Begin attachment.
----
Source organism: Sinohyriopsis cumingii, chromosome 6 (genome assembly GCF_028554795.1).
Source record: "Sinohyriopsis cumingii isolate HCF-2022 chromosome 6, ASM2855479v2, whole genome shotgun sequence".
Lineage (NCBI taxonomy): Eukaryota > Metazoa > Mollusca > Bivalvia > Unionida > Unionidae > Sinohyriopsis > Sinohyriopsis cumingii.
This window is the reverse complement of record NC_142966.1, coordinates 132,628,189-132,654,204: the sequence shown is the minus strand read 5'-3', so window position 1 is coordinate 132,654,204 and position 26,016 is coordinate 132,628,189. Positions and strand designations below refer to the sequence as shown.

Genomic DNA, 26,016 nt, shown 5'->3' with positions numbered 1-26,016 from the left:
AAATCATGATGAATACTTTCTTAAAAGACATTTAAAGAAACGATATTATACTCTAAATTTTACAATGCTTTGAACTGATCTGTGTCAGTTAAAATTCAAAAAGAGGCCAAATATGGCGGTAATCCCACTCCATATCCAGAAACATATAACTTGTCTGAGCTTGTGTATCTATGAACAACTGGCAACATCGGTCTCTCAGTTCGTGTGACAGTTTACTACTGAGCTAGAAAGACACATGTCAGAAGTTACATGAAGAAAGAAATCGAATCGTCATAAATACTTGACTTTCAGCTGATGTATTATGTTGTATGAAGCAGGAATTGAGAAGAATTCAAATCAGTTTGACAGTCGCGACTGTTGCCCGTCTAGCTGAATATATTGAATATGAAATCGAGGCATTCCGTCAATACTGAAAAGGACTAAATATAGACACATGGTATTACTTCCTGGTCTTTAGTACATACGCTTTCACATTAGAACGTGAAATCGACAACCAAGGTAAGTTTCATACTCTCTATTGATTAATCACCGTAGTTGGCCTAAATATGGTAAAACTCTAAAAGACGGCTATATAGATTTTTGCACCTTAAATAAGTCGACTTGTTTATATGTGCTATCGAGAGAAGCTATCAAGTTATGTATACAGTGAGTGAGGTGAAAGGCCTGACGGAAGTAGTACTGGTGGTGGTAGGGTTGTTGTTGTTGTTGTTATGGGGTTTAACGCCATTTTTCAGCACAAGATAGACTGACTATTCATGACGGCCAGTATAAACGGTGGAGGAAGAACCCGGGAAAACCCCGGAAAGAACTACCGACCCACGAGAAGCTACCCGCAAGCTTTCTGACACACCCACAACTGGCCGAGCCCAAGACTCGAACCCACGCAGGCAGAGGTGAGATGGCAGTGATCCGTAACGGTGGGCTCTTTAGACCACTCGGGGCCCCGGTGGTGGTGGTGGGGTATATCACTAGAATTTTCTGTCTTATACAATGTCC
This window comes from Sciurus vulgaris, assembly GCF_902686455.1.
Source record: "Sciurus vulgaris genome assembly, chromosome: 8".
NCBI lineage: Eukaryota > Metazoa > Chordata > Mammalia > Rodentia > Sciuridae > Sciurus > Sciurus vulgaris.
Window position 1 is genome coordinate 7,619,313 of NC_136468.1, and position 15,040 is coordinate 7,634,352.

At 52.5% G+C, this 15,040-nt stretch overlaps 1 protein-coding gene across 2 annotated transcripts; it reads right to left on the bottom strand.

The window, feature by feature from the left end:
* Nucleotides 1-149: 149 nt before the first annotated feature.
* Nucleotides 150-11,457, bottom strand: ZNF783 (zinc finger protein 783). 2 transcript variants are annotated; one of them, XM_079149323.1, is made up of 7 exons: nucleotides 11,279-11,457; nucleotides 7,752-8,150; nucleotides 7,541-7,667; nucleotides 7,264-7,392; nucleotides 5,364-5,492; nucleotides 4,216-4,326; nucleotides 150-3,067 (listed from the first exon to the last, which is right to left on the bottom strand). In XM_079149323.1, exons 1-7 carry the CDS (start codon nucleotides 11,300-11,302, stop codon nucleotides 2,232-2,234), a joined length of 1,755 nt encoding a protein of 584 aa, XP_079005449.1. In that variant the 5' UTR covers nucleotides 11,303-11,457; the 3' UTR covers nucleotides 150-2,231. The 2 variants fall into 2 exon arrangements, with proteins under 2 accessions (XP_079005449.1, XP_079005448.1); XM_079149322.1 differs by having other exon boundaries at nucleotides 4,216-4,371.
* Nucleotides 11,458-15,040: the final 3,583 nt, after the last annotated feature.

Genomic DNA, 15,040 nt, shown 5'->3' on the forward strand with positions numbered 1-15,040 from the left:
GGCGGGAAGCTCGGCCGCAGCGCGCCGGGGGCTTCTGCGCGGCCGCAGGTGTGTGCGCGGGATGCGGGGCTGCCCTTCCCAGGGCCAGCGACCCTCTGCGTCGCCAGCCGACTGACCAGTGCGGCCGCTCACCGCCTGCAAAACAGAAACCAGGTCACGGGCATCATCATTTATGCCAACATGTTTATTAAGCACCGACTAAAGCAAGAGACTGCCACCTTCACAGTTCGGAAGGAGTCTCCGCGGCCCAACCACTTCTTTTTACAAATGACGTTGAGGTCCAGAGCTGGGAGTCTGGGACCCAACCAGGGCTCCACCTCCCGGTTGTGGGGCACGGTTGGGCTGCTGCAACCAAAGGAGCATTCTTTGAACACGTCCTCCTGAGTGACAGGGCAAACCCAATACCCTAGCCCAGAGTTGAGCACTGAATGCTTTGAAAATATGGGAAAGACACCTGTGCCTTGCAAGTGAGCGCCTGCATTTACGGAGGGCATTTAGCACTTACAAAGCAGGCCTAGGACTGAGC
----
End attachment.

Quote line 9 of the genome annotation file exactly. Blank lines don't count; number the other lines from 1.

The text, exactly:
NCBI lineage: Eukaryota > Metazoa > Chordata > Mammalia > Rodentia > Sciuridae > Sciurus > Sciurus vulgaris.